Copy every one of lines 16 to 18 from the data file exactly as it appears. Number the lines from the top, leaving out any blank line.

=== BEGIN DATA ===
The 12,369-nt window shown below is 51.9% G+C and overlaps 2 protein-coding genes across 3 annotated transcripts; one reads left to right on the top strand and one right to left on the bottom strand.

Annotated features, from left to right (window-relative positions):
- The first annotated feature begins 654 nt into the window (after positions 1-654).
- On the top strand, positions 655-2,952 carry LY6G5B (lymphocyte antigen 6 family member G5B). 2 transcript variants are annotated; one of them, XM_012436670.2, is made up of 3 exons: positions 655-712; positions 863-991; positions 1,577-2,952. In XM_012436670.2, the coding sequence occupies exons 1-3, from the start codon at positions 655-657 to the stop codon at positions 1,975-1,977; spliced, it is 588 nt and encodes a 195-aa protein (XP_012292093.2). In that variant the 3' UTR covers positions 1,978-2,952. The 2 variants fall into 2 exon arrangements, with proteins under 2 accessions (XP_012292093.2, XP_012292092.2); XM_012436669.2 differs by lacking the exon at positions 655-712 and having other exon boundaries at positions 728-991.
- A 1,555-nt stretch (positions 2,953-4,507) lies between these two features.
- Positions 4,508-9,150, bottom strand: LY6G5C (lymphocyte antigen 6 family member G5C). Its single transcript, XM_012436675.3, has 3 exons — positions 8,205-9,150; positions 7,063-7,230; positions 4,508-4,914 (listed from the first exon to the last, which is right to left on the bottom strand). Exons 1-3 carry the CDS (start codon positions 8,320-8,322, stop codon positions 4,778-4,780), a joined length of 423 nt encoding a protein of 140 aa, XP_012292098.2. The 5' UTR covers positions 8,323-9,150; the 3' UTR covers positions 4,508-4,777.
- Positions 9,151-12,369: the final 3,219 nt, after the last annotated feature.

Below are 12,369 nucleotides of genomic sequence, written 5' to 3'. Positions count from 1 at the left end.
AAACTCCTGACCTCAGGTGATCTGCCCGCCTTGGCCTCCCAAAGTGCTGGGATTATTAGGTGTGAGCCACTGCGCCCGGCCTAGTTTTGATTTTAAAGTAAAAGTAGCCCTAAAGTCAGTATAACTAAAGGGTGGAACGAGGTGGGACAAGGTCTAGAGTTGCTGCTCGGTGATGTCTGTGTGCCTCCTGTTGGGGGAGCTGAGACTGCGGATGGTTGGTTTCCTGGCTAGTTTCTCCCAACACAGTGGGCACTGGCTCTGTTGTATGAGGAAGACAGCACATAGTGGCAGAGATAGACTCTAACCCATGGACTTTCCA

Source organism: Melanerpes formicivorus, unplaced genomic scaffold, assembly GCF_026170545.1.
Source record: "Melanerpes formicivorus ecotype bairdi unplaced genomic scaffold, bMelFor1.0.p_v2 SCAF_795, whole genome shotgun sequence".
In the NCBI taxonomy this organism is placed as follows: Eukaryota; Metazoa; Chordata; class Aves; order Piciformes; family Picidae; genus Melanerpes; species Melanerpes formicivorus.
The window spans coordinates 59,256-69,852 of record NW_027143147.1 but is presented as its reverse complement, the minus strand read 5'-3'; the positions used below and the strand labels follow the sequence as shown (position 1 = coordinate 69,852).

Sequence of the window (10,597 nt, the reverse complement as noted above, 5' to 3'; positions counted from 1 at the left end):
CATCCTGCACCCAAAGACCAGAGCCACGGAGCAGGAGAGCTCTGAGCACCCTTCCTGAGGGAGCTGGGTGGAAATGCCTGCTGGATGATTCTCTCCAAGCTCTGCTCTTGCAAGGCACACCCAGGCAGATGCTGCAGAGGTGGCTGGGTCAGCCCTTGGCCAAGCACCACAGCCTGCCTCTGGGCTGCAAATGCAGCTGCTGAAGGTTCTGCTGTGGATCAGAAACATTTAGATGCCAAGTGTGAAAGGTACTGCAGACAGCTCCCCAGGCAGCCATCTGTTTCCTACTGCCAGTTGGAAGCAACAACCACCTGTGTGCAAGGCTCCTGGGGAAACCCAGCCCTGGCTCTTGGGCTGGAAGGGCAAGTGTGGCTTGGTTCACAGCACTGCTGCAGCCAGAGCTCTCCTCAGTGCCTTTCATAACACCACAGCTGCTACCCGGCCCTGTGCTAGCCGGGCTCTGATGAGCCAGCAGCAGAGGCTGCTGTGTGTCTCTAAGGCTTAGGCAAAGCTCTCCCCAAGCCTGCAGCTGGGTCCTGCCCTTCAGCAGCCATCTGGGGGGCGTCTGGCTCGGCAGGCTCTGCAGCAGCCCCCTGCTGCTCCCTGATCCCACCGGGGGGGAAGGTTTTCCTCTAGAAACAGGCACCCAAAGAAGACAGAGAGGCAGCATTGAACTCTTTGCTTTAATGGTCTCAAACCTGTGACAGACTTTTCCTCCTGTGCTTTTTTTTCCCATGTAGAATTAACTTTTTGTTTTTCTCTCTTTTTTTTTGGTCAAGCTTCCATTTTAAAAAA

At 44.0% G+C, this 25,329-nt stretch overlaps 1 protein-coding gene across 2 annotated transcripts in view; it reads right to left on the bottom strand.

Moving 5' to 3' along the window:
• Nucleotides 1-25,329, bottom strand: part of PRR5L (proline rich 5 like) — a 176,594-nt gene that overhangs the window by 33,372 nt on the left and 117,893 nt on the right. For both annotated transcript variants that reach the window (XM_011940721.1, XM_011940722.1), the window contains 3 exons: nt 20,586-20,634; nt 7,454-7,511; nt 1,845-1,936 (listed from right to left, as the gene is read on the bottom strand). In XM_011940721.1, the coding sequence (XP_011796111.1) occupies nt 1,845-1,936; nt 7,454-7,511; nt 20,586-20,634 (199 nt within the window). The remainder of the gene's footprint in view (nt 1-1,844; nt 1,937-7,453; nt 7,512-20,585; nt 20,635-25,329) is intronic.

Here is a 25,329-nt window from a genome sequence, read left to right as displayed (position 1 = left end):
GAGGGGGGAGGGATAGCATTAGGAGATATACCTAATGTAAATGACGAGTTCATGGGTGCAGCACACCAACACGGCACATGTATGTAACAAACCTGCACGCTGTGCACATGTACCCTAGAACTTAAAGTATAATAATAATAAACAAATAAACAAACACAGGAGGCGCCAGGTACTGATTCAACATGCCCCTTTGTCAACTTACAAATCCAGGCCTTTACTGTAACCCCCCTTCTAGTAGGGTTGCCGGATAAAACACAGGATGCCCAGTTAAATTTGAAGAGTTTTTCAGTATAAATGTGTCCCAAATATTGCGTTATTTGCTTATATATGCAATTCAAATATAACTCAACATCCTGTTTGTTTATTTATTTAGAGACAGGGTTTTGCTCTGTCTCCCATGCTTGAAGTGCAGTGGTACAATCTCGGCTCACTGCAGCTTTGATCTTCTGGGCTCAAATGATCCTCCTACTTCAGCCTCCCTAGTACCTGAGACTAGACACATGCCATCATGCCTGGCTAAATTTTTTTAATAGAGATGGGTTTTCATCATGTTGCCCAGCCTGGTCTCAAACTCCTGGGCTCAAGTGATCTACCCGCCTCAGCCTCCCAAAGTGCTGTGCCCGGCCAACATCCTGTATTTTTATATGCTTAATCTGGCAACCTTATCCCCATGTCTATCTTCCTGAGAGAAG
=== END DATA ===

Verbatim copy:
At 44.0% G+C, this 25,329-nt stretch overlaps 1 protein-coding gene across 2 annotated transcripts in view; it reads right to left on the bottom strand.

Moving 5' to 3' along the window:
• Nucleotides 1-25,329, bottom strand: part of PRR5L (proline rich 5 like) — a 176,594-nt gene that overhangs the window by 33,372 nt on the left and 117,893 nt on the right. For both annotated transcript variants that reach the window (XM_011940721.1, XM_011940722.1), the window contains 3 exons: nt 20,586-20,634; nt 7,454-7,511; nt 1,845-1,936 (listed from right to left, as the gene is read on the bottom strand). In XM_011940721.1, the coding sequence (XP_011796111.1) occupies nt 1,845-1,936; nt 7,454-7,511; nt 20,586-20,634 (199 nt within the window). The remainder of the gene's footprint in view (nt 1-1,844; nt 1,937-7,453; nt 7,512-20,585; nt 20,635-25,329) is intronic.